Words: ROBIN MUMFORD
There aren’t many things better than being welcomed into someone else’s home with the cherished offer of ‘tea, coffee, how do you like it?’, especially when the weather outside forces you to scuttle in search for warmth. In the case of my grandparent’s house, without fail, you’d be greeted by a marmalade glow that shepherd's you to a kindled fireplace and a biscuit tin always bound to be full to the brim with the grandkid’s favourite delicacies.
‘Come in, come in, make yourself at home, let me take your coat’
Now, Sunday night in Nottingham didn’t quite pan out that way. See, it was probably the most curious welcome I’ve ever had into someone’s home. My expectations became a lot more abstract upon walking beneath a neon-lit Broadway-looking entrance.
‘Here’s your wristband, go straight on in, up the stairs and on the left’
Was this some sort of joke, perhaps even a social experiment? Maybe they were just testing me to see how far I’d make it before turning around and leaving. Was I their guinea pig? Anyways, I headed on up where the woman sat behind a desk told me to, past two big jet-black doors likened to ones you’d see in a jailhouse and into an arena of thousands of people sipping away at their booze and singing along to songs I remember hearing on angsty American teenage movies.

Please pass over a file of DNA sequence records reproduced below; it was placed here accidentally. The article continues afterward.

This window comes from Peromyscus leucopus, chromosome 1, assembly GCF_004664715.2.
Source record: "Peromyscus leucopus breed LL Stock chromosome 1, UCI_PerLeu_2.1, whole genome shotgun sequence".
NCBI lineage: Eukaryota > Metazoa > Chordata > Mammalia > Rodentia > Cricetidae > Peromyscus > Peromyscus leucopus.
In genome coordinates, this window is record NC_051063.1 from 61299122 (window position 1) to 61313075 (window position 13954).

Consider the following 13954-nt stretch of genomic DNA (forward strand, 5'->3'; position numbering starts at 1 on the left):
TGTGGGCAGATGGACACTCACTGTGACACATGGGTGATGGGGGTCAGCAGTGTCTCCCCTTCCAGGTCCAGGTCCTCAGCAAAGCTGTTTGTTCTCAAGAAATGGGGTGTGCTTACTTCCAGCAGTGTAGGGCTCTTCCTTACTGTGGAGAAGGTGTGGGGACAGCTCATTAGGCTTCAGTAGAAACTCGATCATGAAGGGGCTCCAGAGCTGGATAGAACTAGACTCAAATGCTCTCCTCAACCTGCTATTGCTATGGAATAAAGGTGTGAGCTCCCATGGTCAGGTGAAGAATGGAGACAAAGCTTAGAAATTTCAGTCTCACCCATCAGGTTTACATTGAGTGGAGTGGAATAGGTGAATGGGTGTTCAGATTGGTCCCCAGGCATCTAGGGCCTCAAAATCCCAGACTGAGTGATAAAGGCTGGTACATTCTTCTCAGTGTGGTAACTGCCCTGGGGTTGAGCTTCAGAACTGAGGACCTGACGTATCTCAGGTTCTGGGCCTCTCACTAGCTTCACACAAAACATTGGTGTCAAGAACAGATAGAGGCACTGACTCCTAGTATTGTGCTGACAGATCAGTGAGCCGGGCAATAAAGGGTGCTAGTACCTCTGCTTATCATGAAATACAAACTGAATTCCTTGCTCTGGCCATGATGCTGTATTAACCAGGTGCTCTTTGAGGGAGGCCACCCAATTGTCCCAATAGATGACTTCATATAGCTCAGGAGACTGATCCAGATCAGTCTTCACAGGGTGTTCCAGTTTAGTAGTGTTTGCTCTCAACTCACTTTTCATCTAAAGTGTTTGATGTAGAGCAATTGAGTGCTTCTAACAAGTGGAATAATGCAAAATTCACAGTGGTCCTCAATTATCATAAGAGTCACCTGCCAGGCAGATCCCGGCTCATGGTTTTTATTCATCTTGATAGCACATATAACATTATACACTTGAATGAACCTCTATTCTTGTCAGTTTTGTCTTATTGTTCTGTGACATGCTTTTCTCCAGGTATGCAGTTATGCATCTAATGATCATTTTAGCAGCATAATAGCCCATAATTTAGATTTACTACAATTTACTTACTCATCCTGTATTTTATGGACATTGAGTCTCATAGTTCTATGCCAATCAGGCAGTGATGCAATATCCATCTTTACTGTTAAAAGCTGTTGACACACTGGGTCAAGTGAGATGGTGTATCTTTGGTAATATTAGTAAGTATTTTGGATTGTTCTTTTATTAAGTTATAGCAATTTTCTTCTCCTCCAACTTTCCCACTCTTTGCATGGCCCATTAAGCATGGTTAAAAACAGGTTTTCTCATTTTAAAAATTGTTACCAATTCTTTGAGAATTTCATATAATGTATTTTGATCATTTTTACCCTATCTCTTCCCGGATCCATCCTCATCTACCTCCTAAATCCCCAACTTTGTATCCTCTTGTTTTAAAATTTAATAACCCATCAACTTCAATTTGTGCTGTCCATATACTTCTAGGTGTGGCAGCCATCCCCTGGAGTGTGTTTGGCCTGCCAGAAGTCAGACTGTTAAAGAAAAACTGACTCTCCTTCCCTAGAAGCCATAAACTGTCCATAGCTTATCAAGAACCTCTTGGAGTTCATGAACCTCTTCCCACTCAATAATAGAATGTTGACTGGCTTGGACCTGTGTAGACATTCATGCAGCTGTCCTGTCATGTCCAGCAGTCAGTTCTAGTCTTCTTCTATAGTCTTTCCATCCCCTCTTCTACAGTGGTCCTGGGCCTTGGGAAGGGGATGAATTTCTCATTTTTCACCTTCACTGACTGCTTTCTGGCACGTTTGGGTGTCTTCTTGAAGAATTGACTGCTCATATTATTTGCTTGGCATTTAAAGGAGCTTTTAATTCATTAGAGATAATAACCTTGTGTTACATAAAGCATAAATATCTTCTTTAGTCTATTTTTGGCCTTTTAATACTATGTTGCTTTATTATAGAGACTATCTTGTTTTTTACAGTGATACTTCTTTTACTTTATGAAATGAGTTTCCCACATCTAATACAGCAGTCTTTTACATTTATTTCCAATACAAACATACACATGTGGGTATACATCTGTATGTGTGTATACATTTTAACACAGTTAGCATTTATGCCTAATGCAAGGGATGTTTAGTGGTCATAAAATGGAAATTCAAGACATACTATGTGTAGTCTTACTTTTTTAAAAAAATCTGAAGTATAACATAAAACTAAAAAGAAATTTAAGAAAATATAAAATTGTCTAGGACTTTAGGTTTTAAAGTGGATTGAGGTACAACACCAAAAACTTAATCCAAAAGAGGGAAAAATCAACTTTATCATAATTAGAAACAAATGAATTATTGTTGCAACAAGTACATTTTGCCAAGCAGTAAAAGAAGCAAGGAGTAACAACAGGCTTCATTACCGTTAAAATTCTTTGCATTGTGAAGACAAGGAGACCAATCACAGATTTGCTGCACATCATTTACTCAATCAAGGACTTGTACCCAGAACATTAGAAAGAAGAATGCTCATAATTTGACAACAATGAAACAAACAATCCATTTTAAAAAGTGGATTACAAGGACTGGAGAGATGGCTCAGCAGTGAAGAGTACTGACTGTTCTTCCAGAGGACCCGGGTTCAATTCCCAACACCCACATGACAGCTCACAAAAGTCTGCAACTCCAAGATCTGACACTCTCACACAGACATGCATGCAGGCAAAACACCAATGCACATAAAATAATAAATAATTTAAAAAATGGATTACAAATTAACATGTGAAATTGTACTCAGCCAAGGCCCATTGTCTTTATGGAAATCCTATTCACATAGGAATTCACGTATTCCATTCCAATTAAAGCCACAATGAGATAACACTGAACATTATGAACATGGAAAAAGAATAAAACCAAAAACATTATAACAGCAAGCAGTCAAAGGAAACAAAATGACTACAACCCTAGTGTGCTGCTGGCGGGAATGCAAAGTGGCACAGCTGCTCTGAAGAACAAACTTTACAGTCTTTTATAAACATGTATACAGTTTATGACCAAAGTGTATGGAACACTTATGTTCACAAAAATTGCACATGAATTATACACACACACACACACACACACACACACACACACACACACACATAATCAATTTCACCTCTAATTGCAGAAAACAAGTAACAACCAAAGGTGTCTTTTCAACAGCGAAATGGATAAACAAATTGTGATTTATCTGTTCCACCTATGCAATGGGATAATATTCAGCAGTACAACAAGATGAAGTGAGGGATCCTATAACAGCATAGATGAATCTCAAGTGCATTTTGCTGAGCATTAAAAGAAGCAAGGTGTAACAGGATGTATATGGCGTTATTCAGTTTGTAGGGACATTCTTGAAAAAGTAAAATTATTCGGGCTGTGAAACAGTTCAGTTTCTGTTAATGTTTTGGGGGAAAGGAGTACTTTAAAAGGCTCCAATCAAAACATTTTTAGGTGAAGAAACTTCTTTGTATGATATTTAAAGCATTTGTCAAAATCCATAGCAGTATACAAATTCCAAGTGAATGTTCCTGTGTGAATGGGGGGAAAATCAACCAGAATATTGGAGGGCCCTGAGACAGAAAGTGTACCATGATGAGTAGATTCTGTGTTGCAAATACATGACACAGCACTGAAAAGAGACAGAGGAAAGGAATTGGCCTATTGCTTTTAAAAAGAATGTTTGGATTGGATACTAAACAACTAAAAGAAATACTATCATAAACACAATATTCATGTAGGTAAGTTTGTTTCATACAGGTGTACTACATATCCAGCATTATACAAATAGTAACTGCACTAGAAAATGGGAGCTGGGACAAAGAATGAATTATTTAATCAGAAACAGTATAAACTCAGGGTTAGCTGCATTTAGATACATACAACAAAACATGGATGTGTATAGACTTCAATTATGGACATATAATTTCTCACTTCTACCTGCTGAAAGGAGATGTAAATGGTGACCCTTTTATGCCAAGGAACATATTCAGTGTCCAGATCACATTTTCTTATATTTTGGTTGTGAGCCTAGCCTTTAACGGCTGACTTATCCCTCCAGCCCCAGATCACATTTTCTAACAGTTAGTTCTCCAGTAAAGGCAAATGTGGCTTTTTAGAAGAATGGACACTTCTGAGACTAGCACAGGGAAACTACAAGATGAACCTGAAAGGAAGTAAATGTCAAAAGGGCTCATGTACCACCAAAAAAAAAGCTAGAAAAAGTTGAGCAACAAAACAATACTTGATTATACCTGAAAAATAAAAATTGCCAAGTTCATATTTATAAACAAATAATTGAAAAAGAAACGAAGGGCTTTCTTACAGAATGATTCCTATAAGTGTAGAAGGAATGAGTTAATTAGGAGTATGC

‘Yeah, I’m just a teenage dirtbag, baby. Listen to Iron Maiden, baby!’
Even just jotting those words down made me wind my neck in a little. Alright, alright, I’ve had Wheatus stuck in my mind like a broken record in the past, but that wasn’t by choice. I felt out of place, this wasn’t the warm welcome at my grandparent’s house, this was more similar to what I’d call a rude awakening. To make things even worse, I could sense that my apprehension stuck out like a sore thumb. I was the only guy in the immediate periphery. I must've been easy to detect amongst the crowd.
‘Her boyfriend’s a dick. And he brings a gun to school. And he’d simply kick my ass if he knew…’
This is finally the point where I started to quiz myself over whose house this really was. After all, I had just finished watching as much of the England game as possible and threw myself into the hospitality of a place I soon learnt was named ‘Rock City’. If anything, I wasn’t ready for a surprise, I was stepping into the deep end innocently.
But as Nottingham woke up from its evening nap, so did the house I was in. When the clock struck nine, the first sign of a cordial embrace that I expected from a new surrounding hit my ears.
I asked the question again, ‘Am I really in someone’s house?’.
While there were far too many people inside to claim it was a traditional suburban house nestled away in Nottinghamshire, the truth was, it was Holly’s house, and at Holly’s, we do things differently.
As soon as I heard the transition between darkness and light that her single ‘The Walls Are Way Too Thin’ brings, I felt like I was back in 2020 when I first discovered the luminescent talents of Holly Humberstone. Hearing her emotion-evoking vocals through her smile that flickered across her face like a hologram, suddenly I didn’t feel like the centre of attention. The sore thumb as it were. Instead, it was all about the first musician I ever gave a five-star review for her debut EP ‘Falling Asleep At The Wheel’.